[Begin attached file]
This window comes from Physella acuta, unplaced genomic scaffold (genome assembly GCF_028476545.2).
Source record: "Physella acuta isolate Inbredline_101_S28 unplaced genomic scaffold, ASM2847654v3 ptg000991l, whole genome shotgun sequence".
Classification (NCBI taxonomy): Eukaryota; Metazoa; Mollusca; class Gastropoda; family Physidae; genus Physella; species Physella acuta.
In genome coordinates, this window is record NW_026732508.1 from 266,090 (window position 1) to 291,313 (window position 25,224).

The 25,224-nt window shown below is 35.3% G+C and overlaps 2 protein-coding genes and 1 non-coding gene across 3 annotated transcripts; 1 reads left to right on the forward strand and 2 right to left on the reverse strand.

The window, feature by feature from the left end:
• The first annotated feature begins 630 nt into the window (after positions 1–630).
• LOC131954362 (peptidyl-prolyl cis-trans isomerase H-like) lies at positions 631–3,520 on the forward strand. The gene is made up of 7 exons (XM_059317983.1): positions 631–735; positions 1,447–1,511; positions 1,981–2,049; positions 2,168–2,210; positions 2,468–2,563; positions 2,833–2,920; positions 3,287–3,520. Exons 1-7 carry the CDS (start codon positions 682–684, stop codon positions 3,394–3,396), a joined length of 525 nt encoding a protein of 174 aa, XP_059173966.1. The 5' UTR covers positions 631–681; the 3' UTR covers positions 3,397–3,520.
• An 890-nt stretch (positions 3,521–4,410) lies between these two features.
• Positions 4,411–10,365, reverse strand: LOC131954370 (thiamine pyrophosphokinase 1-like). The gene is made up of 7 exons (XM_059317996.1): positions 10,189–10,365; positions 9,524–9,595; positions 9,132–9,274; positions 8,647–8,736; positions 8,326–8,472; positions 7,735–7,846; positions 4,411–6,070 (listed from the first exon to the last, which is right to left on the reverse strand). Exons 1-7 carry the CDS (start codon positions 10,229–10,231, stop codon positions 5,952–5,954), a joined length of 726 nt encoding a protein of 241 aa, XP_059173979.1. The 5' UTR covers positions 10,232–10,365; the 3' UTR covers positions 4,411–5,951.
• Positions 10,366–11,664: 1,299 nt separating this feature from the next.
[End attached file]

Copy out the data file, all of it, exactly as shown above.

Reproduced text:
This window comes from Physella acuta, unplaced genomic scaffold (genome assembly GCF_028476545.2).
Source record: "Physella acuta isolate Inbredline_101_S28 unplaced genomic scaffold, ASM2847654v3 ptg000991l, whole genome shotgun sequence".
Classification (NCBI taxonomy): Eukaryota; Metazoa; Mollusca; class Gastropoda; family Physidae; genus Physella; species Physella acuta.
In genome coordinates, this window is record NW_026732508.1 from 266,090 (window position 1) to 291,313 (window position 25,224).

The 25,224-nt window shown below is 35.3% G+C and overlaps 2 protein-coding genes and 1 non-coding gene across 3 annotated transcripts; 1 reads left to right on the forward strand and 2 right to left on the reverse strand.

The window, feature by feature from the left end:
• The first annotated feature begins 630 nt into the window (after positions 1–630).
• LOC131954362 (peptidyl-prolyl cis-trans isomerase H-like) lies at positions 631–3,520 on the forward strand. The gene is made up of 7 exons (XM_059317983.1): positions 631–735; positions 1,447–1,511; positions 1,981–2,049; positions 2,168–2,210; positions 2,468–2,563; positions 2,833–2,920; positions 3,287–3,520. Exons 1-7 carry the CDS (start codon positions 682–684, stop codon positions 3,394–3,396), a joined length of 525 nt encoding a protein of 174 aa, XP_059173966.1. The 5' UTR covers positions 631–681; the 3' UTR covers positions 3,397–3,520.
• An 890-nt stretch (positions 3,521–4,410) lies between these two features.
• Positions 4,411–10,365, reverse strand: LOC131954370 (thiamine pyrophosphokinase 1-like). The gene is made up of 7 exons (XM_059317996.1): positions 10,189–10,365; positions 9,524–9,595; positions 9,132–9,274; positions 8,647–8,736; positions 8,326–8,472; positions 7,735–7,846; positions 4,411–6,070 (listed from the first exon to the last, which is right to left on the reverse strand). Exons 1-7 carry the CDS (start codon positions 10,229–10,231, stop codon positions 5,952–5,954), a joined length of 726 nt encoding a protein of 241 aa, XP_059173979.1. The 5' UTR covers positions 10,232–10,365; the 3' UTR covers positions 4,411–5,951.
• Positions 10,366–11,664: 1,299 nt separating this feature from the next.